In the summer of 1946, Post and his close friend Elvin Fowler took a two-month tour of America in a 1936 Ford coupe, generally camping along the roadside as they made their way cross-country. In an episode redolent with images from a vanished America, Post recalled that “one night we had stopped and put our army cots out against a big hedge. It was very high, you couldn’t see whatever was on the other side. We heard a train whistle way, way off in the distance; you know, out in Arizona and New Mexico you hear these whistle sounds way, way off, it’s so silent. But pretty soon we heard it again, and it seemed much closer. Soon after the ground started shaking, our cots started shaking, and it got worse and worse. Then this great freight train came zooming by, and it was right on the other side of the hedge! We didn’t know we were so close to the Santa Fe tracks.” Many years later, Fowler shared a reminiscence about Post’s methodology during the period of time in which the trip was undertaken: “In his younger days George painted kneeling on the ground. His board, with paper attached with thumb tacks, was on the ground before him. Usually he would find a rock to prop up the board to a comfortable angle. He carried an old tin can to hold water; brushes, paints, and pallet made up the rest of his kit. He painted with a strong power of concentration and became completely immersed in his efforts. He did not mind if people were around (and they usually were) as he was scarcely aware that they were even there.” Shortly after the pair returned to the Bay Area, Post assembled a group of watercolor paintings for a series of one-man exhibitions. Most of the works were from the trip, depicting landscape, seascape, and East Coast fishing village scenes; others featured views of the San Francisco region, produced during the war era. (One of the watercolors composed on the trip, a small street scene in Vermont, was purchased for the San Diego Museum of Art for their permanent collection.) For the following two years, the show traveled throughout California, Texas, and Louisiana. In 1947, Post once again earned a First Prize Award for Watercolor Painting at the Oakland Art Gallery’s Annual Exhibition (for a work entitled China Camp), and that same year, his painting Quebec From the Ramp garnered the First Prize Award at the nationally-contested California Water Color Society’s Annual Exhibition. Post’s stature among his peers as one of the most respected watercolorists of his generation was confirmed in 1954 with his election to Full Membership in the prestigious American Watercolor Society in New York City. But beginning in the late 1940s, Post, along with his contemporaries, faced a profound change in the national art scene, whose attention had now shifted to non-objective works of art, exemplified by Abstract Expressionism. Though for years Post had been considered a progressive, expressionistic watercolorist, his work now become associated with more conservative schools of art. In response to this changing dynamic, the critic Alexander Fried, writing in the San Francisco Examiner in 1948, offered his opinion that “more credit for courage belongs to Irma Engel and George Post, for each of them sticks to their own sincere, talented, maturely-developed style and produces a fine, alive landscape, even though both of them sees the tides of modern-art fashion surging daily against them.” Post himself weighed in on the transformation, remarking “I could have painted large, colorful watercolors with no particular subject in mind, but I didn’t feel this would be honest. I would have just been going along with it like some fad or something and it would have meant nothing to me. Each painting I have done, I have done because the subject excited me and the excitement of painting it brought pleasure and satisfaction.” In September 1960, Post again entered the art world’s spotlight with a major retrospective exhibition held in his honor at the Palace of the Legion of Honor in San Francisco, which had given him his first significant one-man show at a major venue nearly twenty years earlier. In reviewing the show, Alfred Frankenstein (who had previously compared Post’s work to that of Charles Burchfield) wrote: “Post’s watercolor style is in the great American tradition that comes down from Homer and Marin; it genuflects a little toward Grosz here and there, but is really all George Post from the beginning. He has never found it necessary to reach for exceptional subject matter . . . But whatever the subject, he is a past master of all the moods of light — the moods that kill all the colors in the box except gray and blue and the moods that bring them all out, dancing and dappling over the surface of the paper at high intensity. He is also a past master at pictorial architecture, and perhaps his most remarkable virtuoso achievement lies in his ability to walk the tightrope between stylization, abstraction, and geometry on the one hand and realistic delineation on the other. He brings off this performance with unfailing skill . . . San Francisco is a beautiful city and George Post is one of the people who has helped us most to realize that fact. It is also a famous art center, and Post is one of the people who has made it so. A salute to him on an anniversary, like the one the Legion has arranged, is very much in order."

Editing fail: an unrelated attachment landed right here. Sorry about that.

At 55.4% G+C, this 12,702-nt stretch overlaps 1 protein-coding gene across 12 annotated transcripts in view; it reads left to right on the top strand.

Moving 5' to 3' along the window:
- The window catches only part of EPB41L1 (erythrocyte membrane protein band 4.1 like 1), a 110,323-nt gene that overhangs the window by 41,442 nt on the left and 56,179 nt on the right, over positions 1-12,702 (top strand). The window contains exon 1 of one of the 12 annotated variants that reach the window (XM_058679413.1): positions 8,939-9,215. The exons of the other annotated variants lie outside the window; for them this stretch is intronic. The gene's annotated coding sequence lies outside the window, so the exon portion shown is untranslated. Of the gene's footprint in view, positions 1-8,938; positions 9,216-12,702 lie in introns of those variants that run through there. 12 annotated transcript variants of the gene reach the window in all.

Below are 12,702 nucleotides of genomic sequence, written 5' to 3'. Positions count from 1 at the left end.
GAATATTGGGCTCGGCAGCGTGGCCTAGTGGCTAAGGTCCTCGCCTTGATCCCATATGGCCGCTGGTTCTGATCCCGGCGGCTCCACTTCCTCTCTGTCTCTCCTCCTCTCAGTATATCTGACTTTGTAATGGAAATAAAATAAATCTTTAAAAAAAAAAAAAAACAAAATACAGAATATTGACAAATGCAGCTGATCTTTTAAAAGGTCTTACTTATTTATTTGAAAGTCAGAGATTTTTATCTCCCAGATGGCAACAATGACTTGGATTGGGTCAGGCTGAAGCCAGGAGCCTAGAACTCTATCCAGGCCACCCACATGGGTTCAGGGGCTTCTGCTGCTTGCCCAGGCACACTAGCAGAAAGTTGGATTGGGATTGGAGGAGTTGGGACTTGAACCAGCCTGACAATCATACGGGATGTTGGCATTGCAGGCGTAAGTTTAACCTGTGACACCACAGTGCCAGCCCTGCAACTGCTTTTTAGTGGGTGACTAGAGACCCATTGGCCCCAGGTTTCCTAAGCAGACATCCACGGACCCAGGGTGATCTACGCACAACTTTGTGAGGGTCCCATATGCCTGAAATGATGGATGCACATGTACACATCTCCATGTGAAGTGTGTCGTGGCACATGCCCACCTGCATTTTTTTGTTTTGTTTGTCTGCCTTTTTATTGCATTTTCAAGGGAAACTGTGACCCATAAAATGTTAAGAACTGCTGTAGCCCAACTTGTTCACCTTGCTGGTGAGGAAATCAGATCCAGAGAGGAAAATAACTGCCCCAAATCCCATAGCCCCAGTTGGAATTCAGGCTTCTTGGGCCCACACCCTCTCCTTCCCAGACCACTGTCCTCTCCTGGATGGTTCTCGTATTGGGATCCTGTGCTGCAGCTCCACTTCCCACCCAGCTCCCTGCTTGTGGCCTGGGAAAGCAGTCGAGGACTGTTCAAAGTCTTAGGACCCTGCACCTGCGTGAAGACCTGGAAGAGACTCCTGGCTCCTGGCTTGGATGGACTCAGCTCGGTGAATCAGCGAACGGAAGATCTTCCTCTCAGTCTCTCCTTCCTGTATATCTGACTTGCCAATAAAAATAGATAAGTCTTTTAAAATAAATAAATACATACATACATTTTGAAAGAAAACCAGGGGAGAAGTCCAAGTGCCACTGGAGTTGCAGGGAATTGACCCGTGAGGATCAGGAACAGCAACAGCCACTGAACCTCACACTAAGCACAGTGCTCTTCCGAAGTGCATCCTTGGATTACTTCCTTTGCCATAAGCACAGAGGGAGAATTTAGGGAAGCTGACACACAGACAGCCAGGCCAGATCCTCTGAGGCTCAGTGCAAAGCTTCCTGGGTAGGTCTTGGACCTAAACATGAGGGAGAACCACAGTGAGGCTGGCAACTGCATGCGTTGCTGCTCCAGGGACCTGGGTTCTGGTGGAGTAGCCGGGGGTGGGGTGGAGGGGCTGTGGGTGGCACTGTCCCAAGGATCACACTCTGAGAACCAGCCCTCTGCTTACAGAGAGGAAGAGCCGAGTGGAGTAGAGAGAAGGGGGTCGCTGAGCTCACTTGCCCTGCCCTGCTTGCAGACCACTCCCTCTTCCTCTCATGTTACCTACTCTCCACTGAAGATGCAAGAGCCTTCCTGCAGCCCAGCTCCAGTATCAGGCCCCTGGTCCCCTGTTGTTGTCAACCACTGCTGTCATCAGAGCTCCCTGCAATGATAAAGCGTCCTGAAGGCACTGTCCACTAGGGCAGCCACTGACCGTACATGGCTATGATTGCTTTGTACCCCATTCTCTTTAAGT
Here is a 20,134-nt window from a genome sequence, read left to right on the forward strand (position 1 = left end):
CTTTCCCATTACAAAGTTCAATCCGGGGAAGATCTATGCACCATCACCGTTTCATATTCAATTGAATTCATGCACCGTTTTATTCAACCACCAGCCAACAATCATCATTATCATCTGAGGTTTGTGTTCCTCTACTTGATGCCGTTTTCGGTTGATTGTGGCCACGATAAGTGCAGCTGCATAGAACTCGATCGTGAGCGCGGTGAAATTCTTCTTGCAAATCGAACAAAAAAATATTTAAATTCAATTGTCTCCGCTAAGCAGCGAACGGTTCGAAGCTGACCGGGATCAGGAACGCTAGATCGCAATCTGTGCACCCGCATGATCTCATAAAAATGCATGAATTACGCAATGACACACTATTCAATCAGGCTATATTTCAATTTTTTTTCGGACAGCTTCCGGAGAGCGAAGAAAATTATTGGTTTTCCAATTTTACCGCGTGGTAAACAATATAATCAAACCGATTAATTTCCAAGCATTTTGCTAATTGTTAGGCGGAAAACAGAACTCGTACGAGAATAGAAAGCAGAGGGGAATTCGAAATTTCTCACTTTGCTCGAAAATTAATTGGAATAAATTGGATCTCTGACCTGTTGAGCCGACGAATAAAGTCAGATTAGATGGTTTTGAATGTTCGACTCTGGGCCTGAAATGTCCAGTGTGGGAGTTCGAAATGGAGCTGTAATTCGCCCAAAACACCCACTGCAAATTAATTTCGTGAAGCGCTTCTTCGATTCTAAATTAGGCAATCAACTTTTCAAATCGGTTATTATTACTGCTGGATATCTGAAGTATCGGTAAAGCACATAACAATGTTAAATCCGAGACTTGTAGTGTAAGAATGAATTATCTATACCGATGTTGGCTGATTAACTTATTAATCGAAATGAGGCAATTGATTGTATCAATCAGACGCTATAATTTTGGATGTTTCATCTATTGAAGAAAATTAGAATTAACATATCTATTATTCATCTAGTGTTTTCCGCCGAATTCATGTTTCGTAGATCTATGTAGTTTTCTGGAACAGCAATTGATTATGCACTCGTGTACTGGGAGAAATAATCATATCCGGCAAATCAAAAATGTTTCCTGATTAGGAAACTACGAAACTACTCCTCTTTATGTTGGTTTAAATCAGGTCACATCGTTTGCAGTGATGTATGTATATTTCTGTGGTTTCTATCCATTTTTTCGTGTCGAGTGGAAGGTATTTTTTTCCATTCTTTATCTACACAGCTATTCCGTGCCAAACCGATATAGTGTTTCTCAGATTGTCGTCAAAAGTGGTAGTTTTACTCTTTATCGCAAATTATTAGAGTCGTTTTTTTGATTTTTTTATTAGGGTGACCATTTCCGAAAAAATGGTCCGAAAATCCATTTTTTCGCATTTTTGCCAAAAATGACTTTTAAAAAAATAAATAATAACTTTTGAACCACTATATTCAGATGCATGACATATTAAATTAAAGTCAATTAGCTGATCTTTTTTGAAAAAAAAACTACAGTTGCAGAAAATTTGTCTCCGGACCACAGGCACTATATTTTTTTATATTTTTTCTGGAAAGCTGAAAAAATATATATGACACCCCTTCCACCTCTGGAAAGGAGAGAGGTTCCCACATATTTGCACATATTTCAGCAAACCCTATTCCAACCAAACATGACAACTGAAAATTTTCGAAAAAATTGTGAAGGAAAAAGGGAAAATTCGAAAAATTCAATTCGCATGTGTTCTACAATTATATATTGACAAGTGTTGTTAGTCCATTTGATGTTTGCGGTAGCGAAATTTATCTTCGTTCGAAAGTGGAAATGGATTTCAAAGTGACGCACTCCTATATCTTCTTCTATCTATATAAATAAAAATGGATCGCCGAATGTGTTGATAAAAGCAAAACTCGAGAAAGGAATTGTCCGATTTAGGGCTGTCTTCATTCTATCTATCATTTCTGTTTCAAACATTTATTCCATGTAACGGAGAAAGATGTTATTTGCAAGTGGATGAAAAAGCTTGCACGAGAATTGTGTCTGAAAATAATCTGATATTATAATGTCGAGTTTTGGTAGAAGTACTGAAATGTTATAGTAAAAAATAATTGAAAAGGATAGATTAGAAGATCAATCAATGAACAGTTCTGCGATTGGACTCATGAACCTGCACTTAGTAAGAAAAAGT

Though Post’s enduring legacy is first and foremost a product of his artistry, he had a profound, wide-reaching impact as an art instructor. Initially, the idea of taking on an academic commitment did not appeal to him, even though the negative fallout from his tenure at the Art Students’ League of San Francisco had been mitigated by positive experiences teaching summer school at Stanford University in 1940 and leading watercolor workshops in the Puget Sound area before the war. The freedom to paint when and where he wanted was of vital import to Post, and, though not materially well-off, he “made enough to make it all worthwhile without being tied down to a nine-to-five job.” So, in 1947, when Spencer Macky, his former professor at the California School of Fine Arts and a man Post greatly admired, came knocking at the door of Post’s Edith Street apartment in San Francisco with an offer of a teaching position tendered by the California College of Arts and Crafts in Oakland, Post turned him down, twice. The third time Macky came around, Post relented, agreeing to accept the offer under the condition of his schedule being limited to two days per week: Tuesdays and Thursdays, one class in the morning and one in the afternoon. What was originally slated to be a one-year trial became a twenty-five year career, with Post retiring in 1972 as the school’s fully-tenured Professor of Watercolor Painting. Post also established a long-term association (1949-1977) with the Rex Brandt Summer School of Painting in Corona del Mar, California; Brandt (1914-2000), a close friend of Post’s and arguably the foremost purveyor in the country of instructional manuals and films on watercolor technique (many of which included tips by Post), originally organized the school with the award-winning watercolorist Phil Dike (1906-1990), but from 1955 onward supervised the curriculum with his wife Joan, also an artist. In his capacity as a committed practitioner of en plein air painting, Post would often take his Bay Area students on field trips to the Oakland Estuary, whose boats, fishermen, and interesting dock structures provided a favored mix for artists. Nearby, the trees, bridges, and streams of the Berkeley Hills also became subjects for the paintings produced by Post and his students; Post’s own watercolors served a dual purpose: not only were they teaching aids, but he utilized the best of them in exhibitions. Over the course of time, his innate conceptual understanding and experiential development combined to forge a set of artistic principles which he forthrightly articulated to his students. On the topic of determining the nature of the content which will comprise a particular watercolor, Post believed that “you have to judge which area of the thing you’re looking at which will make for the most interesting and exciting sort of composition. Then there are other areas that are unnecessary and superfluous that you don’t need, so you have to be aware of what to leave out and what to put in, as well as what to emphasize or exaggerate more than it actually appears, and what to diminish. . . . I try to scale what I’m going to compose so that it fits nicely into whatever size the paper happens to be, without crowding it in, or cluttering it up with a lot of uninteresting things.” Contrary to the popularly held and disseminated belief that Post’s creative process did not involve preliminary drawing or sketching, the reality is more complicated than that, with Post acknowledging his tendency to often sketch out the primary areas of his paintings first, the caveat being that occasionally he preferred to “just start with a brush sort of indiscriminately and not be too decisive or sure . . . because you can get awfully tight and stiff by using too many pencil lines and trying to lock everything together in too definite a pattern or design.” He was a believer in the importance of drawing (or sketching) for its own sake, explaining that “drawing is one of the basic, fundamental foundations of painting . . . just starting to paint without any feeling for drawing or composition seems to me a bit presumptuous.” Once an artist’s skill at drawing was mastered, however, repetition with a brush became the key to success with watercolors: “It was the act of doing them constantly that taught you how to paint. . . . Art school is a springboard to start out, a wonderful place to learn how to draw, but you have to do a lot of experimenting on your own to learn how to paint.” One particular technique that Post favored as a way to enhance compositional interactivity between viewer and artist was the so-called “look-through” format (a device employed by artists such as Marsden Hartley, whom Post admired) in which objects are placed in such a pattern so as to create the illusion of a “window,” through which the viewer’s attention can be focused to “look through into something beyond . . . people like to look at something that they can look into to the beyond.” Another method Post adopted to help draw the viewer into the scene and to heighten perspective was the inclusion of figures into his work; though many watercolorists find this to be a difficult thing to do in a manner that is consistent with the overall design of the painting, Post overcame his own early struggles with this problem and developed the ability to render his simplified, compositionally symmetrical figures in a way that breathed life into silent and solitary landscapes, with his positing that “street scenes especially can look so desolate and lonely if there aren’t one or two figures in them.” Post’s amorphously-drawn individuals were described by artist/writer Edgar Whitney as “spots in the pattern, placed precisely where they belong, reporting gesture and scale.” These so-called “spots,” along with Post’s seemingly haphazard dots and dashes, replaced many objects that would clutter up and confuse an otherwise well-constructed watercolor, and variations of this artistic shorthand would emerge decades later as major pictorial components in the work of 1980s’ Pop-Art stylists such as Keith Haring. Moreover, Post’s expressively-rendered symbolism underscores the nature of his artistic intent: His goals were to capture the essence of design and feeling offered by the subject, rather than executing a hyper-realistic reproduction. In what is arguably the visual equivalent of author Jack Kerouac’s literary adage, first thought, best thought, Post believed that “the first split-second reaction, that first wonderful visual image, is the thing one must try to project on paper, not the very literal painstaking eyeful.” He would look at a subject for two or three minutes, then turn his back on it and start painting, because “if you stare too much, then you’re just copying what you’re looking at rather than translating, like you’d copy a photograph or a painting out of a magazine.” Through Post’s eyes, the key to making any painting interesting and worth looking at was “the simplicity in which you do it, without cluttering it all up with too much stuff.” Conceptually, Post treated each painting like a journey whose outcome was never predetermined, acknowledging that “it’s hard to know how a watercolor is going to end because there are a few technical areas that change as you go along. It doesn’t always follow what you had in mind to do. So when it’s finished, it usually explains itself much better than making an explanation and then trying to follow it in a composition. The painting, when it’s finished, usually titles itself.” Post’s history as a well-traveled artist would seemingly be congruent with a belief that variations in light would be the most consequential element in the artistic differentiation of various locales; but, perhaps counter-intuitively, Post believed that it was architecture that supplied a place with its most individuated quality, maintaining that “it’s the way a building is put together. The balconies in the Vieux Carre in New Orleans are not found in the Mother Lode country, even though there are many balconies in the little mining towns of California. But they’re not New Orleans balconies.” His expressed desire was to “identify a place with where it was and what it was, and to try and get the feeling that it wasn’t in Wisconsin, for instance, or even a hundred miles away for that matter.” This idea of capturing in his paintings what has been called “a sense of place” is the foundational tenet of the California School of Watercolor Painting, and of the American Regionalist movement which birthed it.